Vivek Agnihotri

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Vivek Ranjan Agnihotri
Agnihotri in 2019
Agnihotri in 2019
Born10 November
EducationIndian Institute of Mass Communication
  • Film director
  • screenwriter
  • author
Notable work
(m. 1997)

Vivek Ranjan Agnihotri (born 10 November)[2] is an Indian film director, screenwriter and author who works in Hindi cinema. As of 2022, he is a member of the board of India's Central Board of Film Certification[3] and a cultural representative of Indian Cinema at the Indian Council for Cultural Relations.[4] He won the National Film Award for Best Screenplay - Dialogues for The Tashkent Files (2019). He also wrote and directed The Kashmir Files (2022). Agnihotri started his career with advertorial agencies and moved to producing and directing tele-serials. He debuted in Bollywood with the crime thriller Chocolate (2005) and has directed multiple films since.

Early life and education[edit]

Agnihotri was born in Gwalior Madhya Pradesh[5] He studied at the Indian Institute of Mass Communication before enrolling at Harvard Extension School for a Certificate of Special Studies in Administration and Management.[6][7][a] In interviews with media, he has also mentioned Bhopal School of Social Sciences and Jawaharlal Nehru University among his almae matres.[9][10]


Advertising and television serials[edit]

Agnihotri started his career with the advertising agencies Ogilvy and McCann, and served as creative director for campaigns of Gillette and Coca-Cola.[6][7] In 1994, he became involved with the directing and production of several television serials; his work was positively received.[6][7][11][12][13] In 2018, Agnihotri claimed that had received threats for using the name Mohammad in his short film Mohammad and Urvashi.[14][15]


Agnihotri debuted in Bollywood with Chocolate (2005), a remake of the 1995 Hollywood neo-noir crime thriller The Usual Suspects. Critical reception of the movie was negative,[16][17] and the film fared poorly at box office.[18][19] In 2018, Bollywood actress Tanushree Dutta would accuse Agnihotri of inappropriate behaviour during its filming. He allegedly asked her to strip and dance to give expression cues to her male co-star Irrfan Khan during a close-up shot and retreated only after Irrfan and Suniel Shetty rebuffed him. Agnihotri denied the allegations as "false and frivolous", and filed a defamation case against Dutta.[20][21] Sattyajit Gazmer, the film's assistant director, also disputed Tanushree's allegations.[22][23][24]

Dhan Dhana Dhan Goal is about an all-Asian football team in the United Kingdom that wins trophies while fighting on-field discrimination and the local municipality that wants to sell the team's ground.[25][26] It received poor reception from critics[27] and did "average" business at the box office.[28][29][19] Hate Story received mixed critical reception[30] and fared moderately at the box office.[31] Buddha in a Traffic Jam featured his wife Pallavi[32] and premiered at Mumbai International Film Festival in 2014;[33] it was received unfavourably by critics[34] and severely under-performed at the box office.[35][36] Junooniyat was also subject to poor reviews[37] and fared similarly.[38]

Agnihotri's 2014 erotic thriller Zid received poor reviews[39] but did average business at the box office.[40] However, Agnihotri has since claimed that credit for direction and screenplay was wrongly attributed to him, and that he was not involved with the film.[41] The Tashkent Files became a sleeper box-office hit and won National Film Awards.[42][43] In March 2022, Agnihotri released The Kashmir Files on the Exodus of Kashmiri Hindus; the film has become a blockbuster hit.[44][45][46] Shortly after the release of the film, he was provided Y-category security detail across the country by the Ministry of Home Affairs based on inputs from the Intelligence Bureau.[47]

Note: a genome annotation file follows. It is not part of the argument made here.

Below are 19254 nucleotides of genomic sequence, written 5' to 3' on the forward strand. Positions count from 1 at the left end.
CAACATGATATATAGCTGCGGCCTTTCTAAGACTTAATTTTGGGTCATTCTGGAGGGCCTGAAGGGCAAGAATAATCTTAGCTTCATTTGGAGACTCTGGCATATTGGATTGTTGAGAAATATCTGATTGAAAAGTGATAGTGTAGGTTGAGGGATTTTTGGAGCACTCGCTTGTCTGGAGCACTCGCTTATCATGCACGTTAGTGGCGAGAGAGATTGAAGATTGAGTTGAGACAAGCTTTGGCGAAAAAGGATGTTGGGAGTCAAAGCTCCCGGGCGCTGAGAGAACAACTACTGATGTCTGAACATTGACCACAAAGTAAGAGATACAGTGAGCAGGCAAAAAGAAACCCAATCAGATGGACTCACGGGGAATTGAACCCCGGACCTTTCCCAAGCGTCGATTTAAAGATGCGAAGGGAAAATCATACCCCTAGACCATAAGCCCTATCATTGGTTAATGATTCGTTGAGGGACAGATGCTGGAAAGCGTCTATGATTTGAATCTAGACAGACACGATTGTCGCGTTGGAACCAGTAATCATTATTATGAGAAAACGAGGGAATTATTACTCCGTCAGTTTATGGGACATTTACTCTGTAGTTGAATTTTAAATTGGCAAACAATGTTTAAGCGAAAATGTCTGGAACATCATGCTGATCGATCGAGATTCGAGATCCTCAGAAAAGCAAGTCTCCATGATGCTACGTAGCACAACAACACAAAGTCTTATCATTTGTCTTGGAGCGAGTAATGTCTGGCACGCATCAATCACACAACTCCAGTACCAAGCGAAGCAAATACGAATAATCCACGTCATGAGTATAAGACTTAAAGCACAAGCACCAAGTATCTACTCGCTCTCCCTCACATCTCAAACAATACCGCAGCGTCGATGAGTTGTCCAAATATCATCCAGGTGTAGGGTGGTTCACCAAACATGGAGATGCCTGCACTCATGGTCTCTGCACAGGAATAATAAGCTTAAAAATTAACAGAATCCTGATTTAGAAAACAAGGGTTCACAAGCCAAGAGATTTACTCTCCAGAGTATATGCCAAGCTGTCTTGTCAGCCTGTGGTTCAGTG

Agnihotri has said that his upcoming film, The Delhi Files, will be the last in the Files trilogy, which is "evidently about the 1984 anti-Sikh riots."[48]

Film certification[edit]

In 2017, Agnihotri was selected as convenor by the Ministry of Information and Broadcasting in the preview committee of 48th International Film Festival of India.[49] The same year, he was selected as member on board of India's Central Board of Film Certification.[50][51]


On 15 September 2020, Agnihotri was appointed as cultural representative at Indian Council for Cultural Relations.[52] He would represent Indian Cinema at ICCR.[53]

Urban Naxals[edit]

In 2018, Agnihotri wrote Urban Naxals: The Making of Buddha in a Traffic Jam,[54][55][56] in which he described individuals in academia and media who were allegedly colluding with Naxalites in a bid to overthrow the Indian government and were thus "invisible enemies of India" as "Urban Naxals".[57][58]

Critics said the term is "vague rhetoric" that is designed to discredit intellectuals who are critical of the establishment and political right and to stifle dissent.[59][60] Reviews in the Organiser and The New Indian Express had praised the work.[58] The Union Minister of Human Resource Development Smriti Irani endorsed Agnihotri's views of Jadavpur University and Jawaharlal Nehru University for having refused to screen Buddha in a Traffic Jam.[61]

Personal life[edit]

Agnihotri married Indian actress Pallavi Joshi in 1997 and has two children.[62] He has described himself as a supporter of Narendra Modi, but not of the Bharatiya Janata Party that Modi belongs to.[63] Agnihotri supports cannabis legalization.[64]

In 2022, Agnihotri announced that he was starting knee surgery after suffering a cartilage tear the previous year, which resulted in him suffering a stress fracture. He had ignored the cartilage tear for one and half years while producing The Kashmir Files.[65]

Social media[edit]

Agnihotri at the 67th National Film Awards ceremony in New Delhi on October 25, 2021.